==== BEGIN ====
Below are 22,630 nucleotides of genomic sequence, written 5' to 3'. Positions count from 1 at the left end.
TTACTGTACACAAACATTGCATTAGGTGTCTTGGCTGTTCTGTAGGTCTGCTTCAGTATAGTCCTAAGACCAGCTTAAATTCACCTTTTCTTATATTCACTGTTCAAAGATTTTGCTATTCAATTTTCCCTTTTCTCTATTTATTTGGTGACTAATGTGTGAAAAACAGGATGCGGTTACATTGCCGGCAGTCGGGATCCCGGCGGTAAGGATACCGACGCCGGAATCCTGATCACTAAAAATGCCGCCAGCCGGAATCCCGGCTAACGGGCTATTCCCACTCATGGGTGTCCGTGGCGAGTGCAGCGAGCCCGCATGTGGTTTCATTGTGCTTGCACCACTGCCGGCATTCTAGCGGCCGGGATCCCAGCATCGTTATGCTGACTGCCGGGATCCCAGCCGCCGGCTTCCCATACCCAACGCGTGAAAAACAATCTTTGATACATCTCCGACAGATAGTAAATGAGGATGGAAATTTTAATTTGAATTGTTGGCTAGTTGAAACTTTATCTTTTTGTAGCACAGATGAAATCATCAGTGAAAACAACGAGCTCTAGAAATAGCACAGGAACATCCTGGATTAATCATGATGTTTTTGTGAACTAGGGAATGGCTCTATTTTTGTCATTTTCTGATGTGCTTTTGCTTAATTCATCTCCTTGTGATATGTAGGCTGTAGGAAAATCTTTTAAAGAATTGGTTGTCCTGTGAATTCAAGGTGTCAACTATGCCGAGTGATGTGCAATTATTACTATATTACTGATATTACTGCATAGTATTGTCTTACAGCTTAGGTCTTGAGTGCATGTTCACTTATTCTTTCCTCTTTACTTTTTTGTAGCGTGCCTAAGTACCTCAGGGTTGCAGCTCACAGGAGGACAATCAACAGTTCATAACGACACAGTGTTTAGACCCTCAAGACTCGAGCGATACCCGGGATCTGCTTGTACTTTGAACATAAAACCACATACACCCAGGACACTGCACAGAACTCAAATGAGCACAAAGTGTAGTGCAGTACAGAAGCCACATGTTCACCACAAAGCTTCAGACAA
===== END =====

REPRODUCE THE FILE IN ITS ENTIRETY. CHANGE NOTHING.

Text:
Below are 22,630 nucleotides of genomic sequence, written 5' to 3'. Positions count from 1 at the left end.
TTACTGTACACAAACATTGCATTAGGTGTCTTGGCTGTTCTGTAGGTCTGCTTCAGTATAGTCCTAAGACCAGCTTAAATTCACCTTTTCTTATATTCACTGTTCAAAGATTTTGCTATTCAATTTTCCCTTTTCTCTATTTATTTGGTGACTAATGTGTGAAAAACAGGATGCGGTTACATTGCCGGCAGTCGGGATCCCGGCGGTAAGGATACCGACGCCGGAATCCTGATCACTAAAAATGCCGCCAGCCGGAATCCCGGCTAACGGGCTATTCCCACTCATGGGTGTCCGTGGCGAGTGCAGCGAGCCCGCATGTGGTTTCATTGTGCTTGCACCACTGCCGGCATTCTAGCGGCCGGGATCCCAGCATCGTTATGCTGACTGCCGGGATCCCAGCCGCCGGCTTCCCATACCCAACGCGTGAAAAACAATCTTTGATACATCTCCGACAGATAGTAAATGAGGATGGAAATTTTAATTTGAATTGTTGGCTAGTTGAAACTTTATCTTTTTGTAGCACAGATGAAATCATCAGTGAAAACAACGAGCTCTAGAAATAGCACAGGAACATCCTGGATTAATCATGATGTTTTTGTGAACTAGGGAATGGCTCTATTTTTGTCATTTTCTGATGTGCTTTTGCTTAATTCATCTCCTTGTGATATGTAGGCTGTAGGAAAATCTTTTAAAGAATTGGTTGTCCTGTGAATTCAAGGTGTCAACTATGCCGAGTGATGTGCAATTATTACTATATTACTGATATTACTGCATAGTATTGTCTTACAGCTTAGGTCTTGAGTGCATGTTCACTTATTCTTTCCTCTTTACTTTTTTGTAGCGTGCCTAAGTACCTCAGGGTTGCAGCTCACAGGAGGACAATCAACAGTTCATAACGACACAGTGTTTAGACCCTCAAGACTCGAGCGATACCCGGGATCTGCTTGTACTTTGAACATAAAACCACATACACCCAGGACACTGCACAGAACTCAAATGAGCACAAAGTGTAGTGCAGTACAGAAGCCACATGTTCACCACAAAGCTTCAGACAA